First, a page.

Joint Tax Returns and Innocent Spouse Relief

Most married taxpayers elect to file a joint tax return because of the benefits that this filing status allows. By filing a joint tax return, both taxpayers are jointly and individually responsible for the tax and any interest or penalty that is due on the return. Liability for the tax to the taxing agency, whether federal or state, for the tax remains, even if a divorce decree or settlement agreement states that a former spouse will not be responsible for the tax, interest, or penalties.

In certain cases, however, a spouse may be able to relieve him or herself from tax liability. In 1998, the Internal Revenue and Reform Act made it easier for an innocent spouse who signed a joint return to avoid responsibility for the total tax due to be paid to the IRS. According to Internal Revenue Code section 6015(b), an innocent spouse will be relieved of an understated tax liability on a joint return when he or she did not know or have reason to know of the understatement, and it would be inequitable to hold the spouse responsible. In order to qualify for innocent spouse relief, you must meet ALL of the following conditions.

  1. You filed a joint tax return which has an understatement of tax due to erroneous items of your spouse;
  2. You establish that at the time you signed the joint return you had no reason to know that there was an understatement of tax;
  3. Taking into account all the facts and circumstances, it would be unfair to hold you liable for the understatement of tax.

The IRS defines an “understatement of tax” as the difference between the total amount of tax that should have been shown on your return and the amount of tax that was actually shown on your return. “Erroneous items” may consist of either unreported income or an incorrect deduction, credit, or basis. In determining whether it is unfair to hold you responsible for the understatement, the IRS will consider whether you received any significant benefit from the understatement of tax, or whether you were divorced from or deserted by your spouse.

The IRS rejects approximately 40% of all claims for innocent spouse relief, because the party requesting the relief is ineligible. Innocent spouse relief is designed only for cases where the taxpayer underpaid or understated the tax due, not where the taxpayer paid the tax in full. The IRS will only accept requests for innocent spouse relief after a taxpayer receives a notice of audit or other notification of potential liability. The taxpayer must file the request for innocent spouse relief no later than two years after collection efforts begin. If the IRS denies the petition for relief, the taxpayer then has ninety days to petition the Tax Court.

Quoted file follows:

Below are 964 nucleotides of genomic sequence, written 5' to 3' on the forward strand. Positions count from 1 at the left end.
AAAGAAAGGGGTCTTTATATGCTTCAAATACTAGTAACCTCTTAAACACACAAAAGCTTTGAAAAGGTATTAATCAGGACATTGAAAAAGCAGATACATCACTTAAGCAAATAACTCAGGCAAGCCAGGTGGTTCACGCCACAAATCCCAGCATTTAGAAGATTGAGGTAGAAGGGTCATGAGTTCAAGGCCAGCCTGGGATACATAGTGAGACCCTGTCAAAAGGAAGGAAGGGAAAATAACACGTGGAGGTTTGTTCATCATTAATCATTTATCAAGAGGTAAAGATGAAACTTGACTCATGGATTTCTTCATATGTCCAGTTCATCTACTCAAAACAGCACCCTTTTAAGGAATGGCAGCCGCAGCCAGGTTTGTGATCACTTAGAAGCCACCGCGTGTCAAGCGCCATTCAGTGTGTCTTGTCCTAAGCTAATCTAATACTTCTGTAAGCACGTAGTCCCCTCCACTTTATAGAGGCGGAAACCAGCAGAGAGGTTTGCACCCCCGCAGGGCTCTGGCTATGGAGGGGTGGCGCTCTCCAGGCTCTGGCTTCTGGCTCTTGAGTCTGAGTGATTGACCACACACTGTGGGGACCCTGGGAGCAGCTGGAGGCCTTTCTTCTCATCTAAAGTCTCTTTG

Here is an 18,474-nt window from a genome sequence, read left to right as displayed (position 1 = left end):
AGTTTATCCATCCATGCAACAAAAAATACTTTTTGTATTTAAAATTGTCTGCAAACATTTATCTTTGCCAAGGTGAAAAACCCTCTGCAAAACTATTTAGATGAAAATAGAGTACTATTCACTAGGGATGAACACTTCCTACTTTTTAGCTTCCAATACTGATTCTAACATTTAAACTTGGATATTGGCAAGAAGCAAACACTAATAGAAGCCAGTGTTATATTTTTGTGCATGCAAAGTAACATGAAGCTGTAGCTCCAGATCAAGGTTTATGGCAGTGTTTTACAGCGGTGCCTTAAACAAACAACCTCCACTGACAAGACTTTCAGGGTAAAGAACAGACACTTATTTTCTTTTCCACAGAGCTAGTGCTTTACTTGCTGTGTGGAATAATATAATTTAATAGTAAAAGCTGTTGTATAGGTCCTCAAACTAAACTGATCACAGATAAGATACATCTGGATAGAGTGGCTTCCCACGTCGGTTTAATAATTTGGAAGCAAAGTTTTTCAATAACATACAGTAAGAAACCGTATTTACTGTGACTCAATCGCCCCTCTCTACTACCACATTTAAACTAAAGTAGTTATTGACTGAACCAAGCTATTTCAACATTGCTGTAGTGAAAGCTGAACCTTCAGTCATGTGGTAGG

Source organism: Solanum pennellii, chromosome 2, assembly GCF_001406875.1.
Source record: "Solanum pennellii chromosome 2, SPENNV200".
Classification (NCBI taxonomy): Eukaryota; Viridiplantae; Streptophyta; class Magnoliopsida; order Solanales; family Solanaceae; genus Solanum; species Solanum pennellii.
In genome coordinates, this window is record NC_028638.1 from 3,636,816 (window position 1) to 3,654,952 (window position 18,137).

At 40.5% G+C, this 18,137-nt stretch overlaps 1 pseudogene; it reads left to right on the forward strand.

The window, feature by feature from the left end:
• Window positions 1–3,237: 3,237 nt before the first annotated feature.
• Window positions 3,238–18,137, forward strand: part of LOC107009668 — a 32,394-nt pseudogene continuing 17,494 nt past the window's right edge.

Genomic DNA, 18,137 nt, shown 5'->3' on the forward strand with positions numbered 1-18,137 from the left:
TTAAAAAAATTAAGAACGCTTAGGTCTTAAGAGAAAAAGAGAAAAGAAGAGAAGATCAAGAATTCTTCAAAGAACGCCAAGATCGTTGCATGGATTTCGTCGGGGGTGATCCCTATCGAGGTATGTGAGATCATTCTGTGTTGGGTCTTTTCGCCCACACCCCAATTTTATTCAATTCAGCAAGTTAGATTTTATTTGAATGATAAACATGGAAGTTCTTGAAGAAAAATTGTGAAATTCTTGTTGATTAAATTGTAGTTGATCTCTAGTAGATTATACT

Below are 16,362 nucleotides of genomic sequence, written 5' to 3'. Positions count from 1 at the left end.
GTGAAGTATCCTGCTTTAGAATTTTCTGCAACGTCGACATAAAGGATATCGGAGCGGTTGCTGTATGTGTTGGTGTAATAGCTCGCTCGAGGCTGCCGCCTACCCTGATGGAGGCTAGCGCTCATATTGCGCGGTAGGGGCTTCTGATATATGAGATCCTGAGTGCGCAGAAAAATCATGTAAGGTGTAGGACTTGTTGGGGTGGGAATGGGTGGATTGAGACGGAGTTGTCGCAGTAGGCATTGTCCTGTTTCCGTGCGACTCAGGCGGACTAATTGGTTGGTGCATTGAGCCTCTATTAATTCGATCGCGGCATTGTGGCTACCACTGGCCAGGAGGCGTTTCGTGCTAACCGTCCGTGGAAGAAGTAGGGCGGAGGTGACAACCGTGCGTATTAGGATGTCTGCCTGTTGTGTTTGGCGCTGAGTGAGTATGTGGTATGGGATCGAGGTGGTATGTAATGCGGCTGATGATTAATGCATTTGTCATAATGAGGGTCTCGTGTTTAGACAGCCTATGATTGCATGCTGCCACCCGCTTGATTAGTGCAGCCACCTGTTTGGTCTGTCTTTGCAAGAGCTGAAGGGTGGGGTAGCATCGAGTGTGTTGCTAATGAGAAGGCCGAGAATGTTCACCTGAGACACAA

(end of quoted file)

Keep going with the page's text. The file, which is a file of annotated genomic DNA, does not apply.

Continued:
The IRS also recognizes two other instances in which a spouse may be relieved of the tax, interest, and penalties on a joint return. These two types of relief are “separation of liability” and “equitable relief.” Relief by separation of liability allows you to divide the understatement of tax on your joint return between you and your spouse (or former spouse). The understatement of tax allocated to you will be the amount of tax for which you are responsible. In order to request relief by separation of liability you must meet the following requirements:

  1. You filed a joint return;
  2. You are no longer married to, or are legally separated from, the spouse with whom you filed the joint return for which you are requesting relief; OR
  3. You were not a member of the same household as the spouse with whom you filed the joint return at any time during the twelve-month period ending on the date you filed the Form 8857 (request for innocent spouse relief).

The IRS will not grant relief by separation of liability in certain situations. First, where the IRS proves that you and your spouse transferred assets as part of a fraudulent scheme, they will not grant you relief by separation of liability. Second, if the IRS proves that at the time you signed the joint return you had actual knowledge of any items giving rise to the deficiency that were allocable to your spouse, you will not be granted relief by separation of liability, and third, if your spouse or former spouse transferred property to you to avoid tax or the payment of tax, you will not be granted relief.

The IRS also allows a third type of relief from tax liability for spouses who do not qualify for either innocent spouse relief or relief by separation of liability. Equitable relief may be available if you meet all of the following conditions:

  1. You are not eligible for innocent spouse relief or relief by separation of liability;
  2. You and your spouse did not transfer assets to one another as part of a fraudulent scheme;
  3. Your spouse did not transfer assets to you for the main purpose of avoiding tax liability;
  4. You did not file your return with the intent to commit fraud;
  5. You did not pay the tax; and
  6. You establish that taking into account all of the facts and circumstances, it would be unfair to hold you liable for the understatement or the underpayment of tax.

Unlike innocent spouse relief or relief by separation of liability, it is possible to obtain equitable relief from either an understatement of tax or an underpayment of tax. The IRS defines an underpayment of tax as an amount of tax that you properly reported on your tax return but that you have not paid. If you are separated or divorced from your spouse, the IRS will consider it as a positive factor in favor of you obtaining equitable relief.

For more information regarding innocent spouse relief, relief by separation of liability, or equitable relief see IRS Publication 971 entitled “Innocent Spouse Relief.” www.irs.gov

Leave a Reply